Saturday, February 25, 2012

New Zealand In A Glass, part 1

On this occasion, I had enough time to develop a tasting strategy beforehand. After reading the winery profiles, I decided to only taste premium wines, and do it by region. As a result, I learnt more than I otherwise would have. It is a good idea to take a strategic approach, in particular at large tastings. The only trouble was that the winery stands were more or less organised alphabetically. It therefore involved a fair bit of walking backwards and forwards.

I started with Marlborough. I wanted to revisit Sauvignon Blanc, as the expression of these wines is developing significantly. Unfortunately, I only managed to identify one interesting winery for this variety: Saint Clair. The three Sauvignons were impressive. The 2011 Block 18 Sauvignon Blanc  has mainly tropical flavours, pineapple and passionfruit, and a dry finish (93 points). This is a mile away  from your standard herbacious and sweet guzzler. The 2011 Block 21 Sauvignon Blanc is more typical, with herbacious flavours, but quite clean and dry (91 points). The 2011 Reserve Sauvignon Blanc is a 'best of barrels' blend. Flavours are a bit more mixed (not necessarily an advantage), and there is some creaminess to the wine (I am not sure if it sees any wood) (92 points). All three wines are very clean and linear - impressive.

The other variety I tasted from here was Pinot Noir. Marlborough gets a bit forgotten in the fight for supremacy between Martinborough and Central Otago, but some great Pinot Noirs can come from here. The key is vineyard location. The better wines come from the more southern Wairau valley or the mountains south of the Marlborough flats.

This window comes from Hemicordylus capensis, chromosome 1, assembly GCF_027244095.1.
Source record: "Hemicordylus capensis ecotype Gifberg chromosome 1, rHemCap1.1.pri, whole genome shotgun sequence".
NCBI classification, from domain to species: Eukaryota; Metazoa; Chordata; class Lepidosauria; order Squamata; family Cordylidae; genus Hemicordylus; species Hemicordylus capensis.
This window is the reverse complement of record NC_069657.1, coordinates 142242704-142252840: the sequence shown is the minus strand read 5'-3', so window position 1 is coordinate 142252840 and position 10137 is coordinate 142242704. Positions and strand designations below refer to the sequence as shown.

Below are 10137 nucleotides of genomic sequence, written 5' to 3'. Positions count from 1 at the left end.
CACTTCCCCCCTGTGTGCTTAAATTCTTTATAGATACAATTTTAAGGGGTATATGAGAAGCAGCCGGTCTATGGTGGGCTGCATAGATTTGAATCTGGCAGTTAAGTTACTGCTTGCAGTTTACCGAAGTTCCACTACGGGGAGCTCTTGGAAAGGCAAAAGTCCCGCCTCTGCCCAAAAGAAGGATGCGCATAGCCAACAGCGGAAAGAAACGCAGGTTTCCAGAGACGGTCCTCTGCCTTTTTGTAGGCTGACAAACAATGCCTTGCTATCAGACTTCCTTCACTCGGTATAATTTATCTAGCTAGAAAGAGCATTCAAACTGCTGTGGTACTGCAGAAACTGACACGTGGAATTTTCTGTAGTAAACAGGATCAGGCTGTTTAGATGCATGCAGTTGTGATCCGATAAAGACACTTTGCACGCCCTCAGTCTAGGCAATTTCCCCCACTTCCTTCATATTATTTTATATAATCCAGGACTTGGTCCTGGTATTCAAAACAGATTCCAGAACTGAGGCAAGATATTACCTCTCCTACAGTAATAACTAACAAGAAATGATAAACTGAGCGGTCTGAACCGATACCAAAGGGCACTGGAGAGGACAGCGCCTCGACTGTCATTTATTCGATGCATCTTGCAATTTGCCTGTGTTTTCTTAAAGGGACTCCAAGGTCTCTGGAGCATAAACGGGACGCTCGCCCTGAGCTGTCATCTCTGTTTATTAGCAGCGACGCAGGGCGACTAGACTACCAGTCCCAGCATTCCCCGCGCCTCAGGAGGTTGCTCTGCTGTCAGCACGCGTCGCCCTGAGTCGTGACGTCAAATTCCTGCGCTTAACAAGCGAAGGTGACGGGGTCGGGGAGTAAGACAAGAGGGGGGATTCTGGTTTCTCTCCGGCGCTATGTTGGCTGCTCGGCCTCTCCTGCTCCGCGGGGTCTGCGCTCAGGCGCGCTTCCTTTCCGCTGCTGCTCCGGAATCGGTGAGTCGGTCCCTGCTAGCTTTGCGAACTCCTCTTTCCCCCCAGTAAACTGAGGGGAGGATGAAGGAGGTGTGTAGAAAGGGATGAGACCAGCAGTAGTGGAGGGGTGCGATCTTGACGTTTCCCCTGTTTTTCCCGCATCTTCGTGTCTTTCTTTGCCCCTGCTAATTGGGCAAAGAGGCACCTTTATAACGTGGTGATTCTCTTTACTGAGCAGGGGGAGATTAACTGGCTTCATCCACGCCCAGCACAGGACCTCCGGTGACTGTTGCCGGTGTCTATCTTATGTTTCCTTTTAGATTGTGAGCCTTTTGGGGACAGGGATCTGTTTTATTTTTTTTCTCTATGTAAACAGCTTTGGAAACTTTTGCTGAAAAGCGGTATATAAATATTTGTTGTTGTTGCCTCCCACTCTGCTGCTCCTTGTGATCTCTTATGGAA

What are the components of a great Pinot Noir? To me they are fruit concentration, savoury flavours, elegance, silky tannins and a widening finish, the famous Burgundy fan. Marlborough can actually deliver quite a bit of this. The fruit is vibrant, often red cherry, and most of the other components can be found in the best Pinot Noirs from the region.

Villa Maria is one of the prime exponents of good Marlborough Pinot Noir. The 2010 Selection Pinot Noir is a fresh, of red cherry tasting wine, with a silky finish. The mouthfeel is a little average though (91 points). The 2010 Southern Clays Pinot Noir comes from a vineyard at 300m altitude. The cool nights lead to a longer ripening period. This wine is quite concentrated, with black cherry flavours. It is elegant and silky (93 points) - an excellent wine.

The 2008 Spy Valley Envoy Pinot Noir comes from Wairau. It is quite similar to the Southern Clays, quite savoury, but not as full (92 points). The  2007 Auntsfield Heritage Pinot Noir is grown on New Zealands oldest vineyard, first planted in 1873. It lies high in the southern hills of Marlborough. This wine has quite a European expression, with floral aspects and minerality dominant. It is dry, with a long finish (93 points).

This set of Pinots was a great start, mind you, these wines are not cheap, say $50-90 per bottle.

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